By Hana Mikdachi, MD – ETSU OB/GYN
Endometriosis is one of the most common causes of pelvic pain in women. Up to 50% of women with infertility and up to 70% of women and adolescents with pelvic pain are found to have endometriosis.
So what is endometriosis exactly?
Endometriosis occurs when tissue that is normally found inside the uterus (the endometrium) migrates and grows outside the uterus. This tissue can migrate to and grow on the ovaries,
the bowel, the bladder, and sometimes even the diaphragm of the lung
This tissue, which should not be outside the uterus, can bleed, break down, and cause pain.
Are there any risk factors that increase my chances of having endometriosis?
The risk factors that increase chances of having endometriosis are:
• Never being pregnant
• Early age of getting your first period (less than 11 years old)
• Having short menstrual cycles (less than 27 days between your periods)
• Heavy bleeding at the time of your period
• Being taller than 68 inches, having a low body weight
• Consuming a diet high in trans unsaturated fat
What are the symptoms of endometriosis?
• Just before or during your menstrual period. Sometimes, your painful periods may get worse over time.
• Between your menstrual periods, with worsened pain during the period
• During or after sex
• With bowel movements or while urinating, especially during the period
2. Difficulty Getting Pregnant.
Endometriosis can make it more difficult for you to become pregnant. This may happen because endometriosis may cause scar tissue to develop, which can damage your ovaries or fallopian tubes. However, if you do become pregnant, endometriosis will not harm your pregnancy. In fact, your endometriosis symptoms usually improve during and after pregnancy.
Women with endometriosis can develop cysts on their ovaries, this is called an endometrioma. Endometriomas are sometimes seen during a pelvic ultrasound or felt during a pelvic exam.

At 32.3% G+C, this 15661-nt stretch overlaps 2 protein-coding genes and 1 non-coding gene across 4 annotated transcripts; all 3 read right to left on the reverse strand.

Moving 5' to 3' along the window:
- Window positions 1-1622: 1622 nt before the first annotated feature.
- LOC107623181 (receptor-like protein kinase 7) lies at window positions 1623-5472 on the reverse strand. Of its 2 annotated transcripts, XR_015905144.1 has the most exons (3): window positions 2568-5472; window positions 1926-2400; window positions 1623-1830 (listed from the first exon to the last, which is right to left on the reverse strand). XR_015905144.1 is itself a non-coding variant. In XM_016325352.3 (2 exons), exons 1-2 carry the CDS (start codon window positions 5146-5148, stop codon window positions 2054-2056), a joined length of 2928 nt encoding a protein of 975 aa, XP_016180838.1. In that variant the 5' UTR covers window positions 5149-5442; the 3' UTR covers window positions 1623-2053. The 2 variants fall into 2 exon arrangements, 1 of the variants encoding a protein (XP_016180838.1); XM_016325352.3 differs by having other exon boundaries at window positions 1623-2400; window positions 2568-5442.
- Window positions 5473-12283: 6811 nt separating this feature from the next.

So how do I know if I have endometriosis?
Your doctor may suspect that you have endometriosis based
on your symptoms of pelvic pain or painful menstrual periods. That being said, the ONLY way to know for sure if you have endometriosis is to have surgery, so your doctor can actually see and biopsy the abnormal tissue. Endometriosis lesions are like freckles on your skin; they cannot be seen on ultrasound,
x-ray, or other non-invasive methods.
So how do I know if I have endometriosis?
Your doctor may suspect that you have endometriosis based on your symptoms of pelvic pain or painful menstrual periods. That being said, the ONLY way to know for sure if you have endometriosis is to have surgery, so your doctor can actually see and biopsy the abnormal tissue. Endometriosis lesions are like freckles on your skin; they cannot be seen on ultrasound, x-ray, or other non-invasive methods.
So, how do I treat my endometriosis?
There are many options to treat endometriosis. You and your doctor should discuss treatment with medications or with surgery. If you decide on treatment with medications, then your options will include nonsteroidal anti-inflamatory drugs (ibuprofen/advil), hormonal birth control pills, other hormonal drugs (like Depot-Lupron). In other cases, surgery is performed to diagnose endometriosis and remove it before you take any medicine. Talk to your doctor or nurse about which approach is right for your situation.
When is surgery a reasonable option to treat endometriosis?
You should consider surgery for endometriosis if you are having severe pain, if you failed treatment with medications, if you have chocolate cysts on your ovaries that are causing you pain, or if you are having trouble getting pregnant and endometriosis might be the cause.
Surgery for endometriosis usually is done with small incisions on your belly, and in most cases you get to go home the same day.
Where can I get additional information about endometriosis?
You can visit any of these websites to learn more about endometriosis
• endometriosis.org – A nonprofit website dedicated to information about
endometriosis and treatment
• American College of Obstetricians and Gynecologists (acog.org)
– Frequently asked questions about endometriosis.
• The Endometriosis Association (endometriosisassn.org)
– An independent, nonprofit, self-help organization of women with endometriosis, clinicians, and others interested in the disease.
Does any doctor in the Tri-Cities areas treat endometriosis?
Dr. Hana Mikdachi at ETSU ObGyn is a minimally invasive gynecologic surgeon that frequently treats endometriosis with both medications and surgery. Dr. Mikdachi is the first and only fellowship trained MIGS surgeon in the Tri-Cites.
Please visit our website for more information: http://www.etsuhealthcare.com/migs
325 North State of Franklin Road, 1st Floor, Johnson City, TN 37604
423-439-7272 | www.etsuhealthcare.com